The second is when you're dealing with a country that is fighting for its life, like Ukraine, that needs an economy to remain basically afloat, basically intact, to not collapse and have the entire weight of the country collapse with it. Talking about loans as opposed to providing the necessary infusion of cash is only going to make the economic problems of that country worse at a time we are trying to make them better, because a stronger, more stable, more secure Ukraine is in the fundamental national security interest of the United States. So, there's another place where it wouldn't make sense.

And then, of course, you have the funding for Israel in the supplemental, including money designed to ensure Israel's security.

I would ask the question: Is Donald Trump and is Lindsey Graham saying that we should only be providing that money on a loan basis? Or that the memorandum of understanding that has been supported on a bipartisan basis over the course of a decade should be converted into a loan? I think you would probably find them taking a different approach on that question.

So, from our perspective, we look at every element of U.S. foreign assistance through the lens of: Does it help solve a problem? And does it help advance the security and values of the United States?

And we believe that we can answer that question, yes, for what we're putting forward in the supplemental. And we believe we can put it forward for what's in our base budget as well.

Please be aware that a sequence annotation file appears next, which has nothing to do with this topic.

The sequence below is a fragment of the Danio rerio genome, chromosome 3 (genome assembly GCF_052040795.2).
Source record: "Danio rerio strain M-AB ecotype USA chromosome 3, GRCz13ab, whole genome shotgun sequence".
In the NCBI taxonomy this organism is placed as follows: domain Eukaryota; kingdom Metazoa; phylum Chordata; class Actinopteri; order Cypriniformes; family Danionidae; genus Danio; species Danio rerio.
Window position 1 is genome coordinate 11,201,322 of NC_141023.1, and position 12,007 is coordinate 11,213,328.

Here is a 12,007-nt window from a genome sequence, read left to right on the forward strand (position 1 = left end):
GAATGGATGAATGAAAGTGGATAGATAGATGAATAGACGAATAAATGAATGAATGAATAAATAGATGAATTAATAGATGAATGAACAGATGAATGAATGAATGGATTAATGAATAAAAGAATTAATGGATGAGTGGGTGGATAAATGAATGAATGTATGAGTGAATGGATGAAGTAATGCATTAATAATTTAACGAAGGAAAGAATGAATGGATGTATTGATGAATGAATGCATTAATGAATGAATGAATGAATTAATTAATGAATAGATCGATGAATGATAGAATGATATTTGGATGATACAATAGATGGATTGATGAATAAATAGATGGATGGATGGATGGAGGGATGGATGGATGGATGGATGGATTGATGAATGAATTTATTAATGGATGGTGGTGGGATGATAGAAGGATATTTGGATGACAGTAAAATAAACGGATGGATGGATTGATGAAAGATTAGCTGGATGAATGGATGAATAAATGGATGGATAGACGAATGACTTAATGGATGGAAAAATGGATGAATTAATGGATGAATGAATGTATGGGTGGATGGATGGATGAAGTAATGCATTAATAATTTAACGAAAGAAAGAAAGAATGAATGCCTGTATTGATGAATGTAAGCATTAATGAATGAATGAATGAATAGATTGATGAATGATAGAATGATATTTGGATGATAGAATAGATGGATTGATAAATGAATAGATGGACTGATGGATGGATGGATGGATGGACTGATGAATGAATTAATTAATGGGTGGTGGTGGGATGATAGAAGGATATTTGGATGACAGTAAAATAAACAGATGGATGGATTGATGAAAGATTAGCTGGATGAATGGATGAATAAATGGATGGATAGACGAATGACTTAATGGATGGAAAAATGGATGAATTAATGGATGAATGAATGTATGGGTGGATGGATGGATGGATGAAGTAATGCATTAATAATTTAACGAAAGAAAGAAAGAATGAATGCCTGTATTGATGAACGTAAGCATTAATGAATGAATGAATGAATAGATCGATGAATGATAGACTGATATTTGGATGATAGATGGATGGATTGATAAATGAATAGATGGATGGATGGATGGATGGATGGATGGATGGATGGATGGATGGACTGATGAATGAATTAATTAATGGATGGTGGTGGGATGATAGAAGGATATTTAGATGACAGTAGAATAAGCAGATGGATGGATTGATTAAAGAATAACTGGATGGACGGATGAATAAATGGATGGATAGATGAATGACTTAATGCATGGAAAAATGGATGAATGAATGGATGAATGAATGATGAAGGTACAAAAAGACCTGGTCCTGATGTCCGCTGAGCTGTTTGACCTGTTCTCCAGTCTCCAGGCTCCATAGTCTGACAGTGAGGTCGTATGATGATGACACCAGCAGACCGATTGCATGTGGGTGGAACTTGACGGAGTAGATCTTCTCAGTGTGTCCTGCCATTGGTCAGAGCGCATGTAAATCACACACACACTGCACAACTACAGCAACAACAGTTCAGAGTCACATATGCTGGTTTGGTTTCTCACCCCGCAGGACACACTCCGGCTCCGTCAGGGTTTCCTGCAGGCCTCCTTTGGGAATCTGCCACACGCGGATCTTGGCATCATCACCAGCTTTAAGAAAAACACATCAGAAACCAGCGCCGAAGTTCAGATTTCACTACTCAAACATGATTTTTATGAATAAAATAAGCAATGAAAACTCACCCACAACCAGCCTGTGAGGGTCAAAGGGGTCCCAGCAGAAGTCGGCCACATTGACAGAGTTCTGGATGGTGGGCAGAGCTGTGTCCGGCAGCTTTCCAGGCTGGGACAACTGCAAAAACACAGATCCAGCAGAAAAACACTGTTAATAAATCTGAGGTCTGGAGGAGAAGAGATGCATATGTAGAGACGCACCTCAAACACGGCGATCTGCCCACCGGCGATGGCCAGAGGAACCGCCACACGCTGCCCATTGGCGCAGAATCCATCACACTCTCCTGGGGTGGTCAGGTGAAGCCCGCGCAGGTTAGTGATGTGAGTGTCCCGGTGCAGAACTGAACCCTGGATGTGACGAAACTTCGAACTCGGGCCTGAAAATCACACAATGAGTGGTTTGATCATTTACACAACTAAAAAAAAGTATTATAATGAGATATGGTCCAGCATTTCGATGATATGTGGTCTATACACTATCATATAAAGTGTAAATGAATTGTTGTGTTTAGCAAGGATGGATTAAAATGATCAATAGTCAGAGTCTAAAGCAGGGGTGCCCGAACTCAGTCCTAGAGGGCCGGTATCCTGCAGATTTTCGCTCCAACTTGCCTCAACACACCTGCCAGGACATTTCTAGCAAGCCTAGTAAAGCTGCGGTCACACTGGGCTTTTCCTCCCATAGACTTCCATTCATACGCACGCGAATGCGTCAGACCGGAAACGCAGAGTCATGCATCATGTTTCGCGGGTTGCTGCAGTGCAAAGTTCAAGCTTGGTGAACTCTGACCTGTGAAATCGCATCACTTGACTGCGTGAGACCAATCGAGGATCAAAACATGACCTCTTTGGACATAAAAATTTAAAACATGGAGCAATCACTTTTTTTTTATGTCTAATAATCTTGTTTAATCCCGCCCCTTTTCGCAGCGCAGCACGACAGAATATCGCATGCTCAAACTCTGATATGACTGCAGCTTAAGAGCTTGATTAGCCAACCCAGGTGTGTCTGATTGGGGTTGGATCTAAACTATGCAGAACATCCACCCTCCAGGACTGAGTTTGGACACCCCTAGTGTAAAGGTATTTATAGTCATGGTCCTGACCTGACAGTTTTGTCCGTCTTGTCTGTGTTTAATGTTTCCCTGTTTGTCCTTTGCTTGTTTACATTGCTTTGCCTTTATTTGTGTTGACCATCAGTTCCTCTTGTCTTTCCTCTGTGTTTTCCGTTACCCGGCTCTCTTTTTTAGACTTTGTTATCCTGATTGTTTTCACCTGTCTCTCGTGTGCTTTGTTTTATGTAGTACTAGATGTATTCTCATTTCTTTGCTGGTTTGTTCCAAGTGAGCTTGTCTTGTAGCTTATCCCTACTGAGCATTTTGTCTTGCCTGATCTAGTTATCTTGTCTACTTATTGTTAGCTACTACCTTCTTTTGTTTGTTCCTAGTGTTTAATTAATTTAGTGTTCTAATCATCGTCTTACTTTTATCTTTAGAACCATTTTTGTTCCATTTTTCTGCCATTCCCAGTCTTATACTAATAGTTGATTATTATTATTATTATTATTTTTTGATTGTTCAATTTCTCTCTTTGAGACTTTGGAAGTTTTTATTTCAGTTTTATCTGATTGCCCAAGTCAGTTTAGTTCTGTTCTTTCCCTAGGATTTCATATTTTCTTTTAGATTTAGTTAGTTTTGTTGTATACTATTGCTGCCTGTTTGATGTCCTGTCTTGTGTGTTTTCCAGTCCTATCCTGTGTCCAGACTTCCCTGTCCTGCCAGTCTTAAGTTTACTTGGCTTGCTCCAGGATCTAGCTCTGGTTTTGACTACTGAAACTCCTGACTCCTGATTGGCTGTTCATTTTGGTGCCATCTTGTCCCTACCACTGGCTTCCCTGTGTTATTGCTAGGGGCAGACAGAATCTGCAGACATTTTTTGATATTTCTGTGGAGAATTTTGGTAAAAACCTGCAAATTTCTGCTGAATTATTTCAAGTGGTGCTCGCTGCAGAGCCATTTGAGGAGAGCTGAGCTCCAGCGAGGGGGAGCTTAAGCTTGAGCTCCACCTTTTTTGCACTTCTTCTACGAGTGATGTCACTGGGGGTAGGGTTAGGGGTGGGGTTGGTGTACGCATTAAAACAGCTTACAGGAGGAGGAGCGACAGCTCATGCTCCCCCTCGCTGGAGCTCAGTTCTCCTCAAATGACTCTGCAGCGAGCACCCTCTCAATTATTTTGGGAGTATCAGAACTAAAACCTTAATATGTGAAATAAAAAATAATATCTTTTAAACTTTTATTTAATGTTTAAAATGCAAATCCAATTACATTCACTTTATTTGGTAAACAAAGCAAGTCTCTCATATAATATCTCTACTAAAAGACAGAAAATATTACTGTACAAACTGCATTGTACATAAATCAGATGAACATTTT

Q: And then on another topic. Are you able to confirm a Wall Street Journal report today that the U.S. is investigating the potential use of white phosphorus by Israel on a recent attack in Lebanon?

MR. SULLIVAN: I mean, we look at reports that happen in all conflict situations all around the world. That's part of what we do to ensure our own compliance with international obligations. But I can't confirm any particular formal review of the kind that you're referring to.



MR. SULLIVAN: Go ahead.

Q: Thanks, Jake. I wanted to ask -- there was an Axios report on a shipment of flour being blocked by Israel getting into Gaza. Can you confirm that this aid hasn't been able to come through? And if there's already issues right now getting aid like flour in to Palestinian people, then, when an operation, you know, does happen in Rafah, how can you guarantee that that aid will still be able to come through?

MR. SULLIVAN: Well, that's why we're asking the question on the aid coming through. And you're right, that aid -- that flour has not moved the way that we had expected it would move. And we expect that Israel will follow through on its commitment to get that flour into Gaza.

But we are asking the question: How do you do something like Rafah and make sure all those innocent people not only are protected physically, but can have access to aid? That is precisely the point that we are pressing on quite actively as we speak.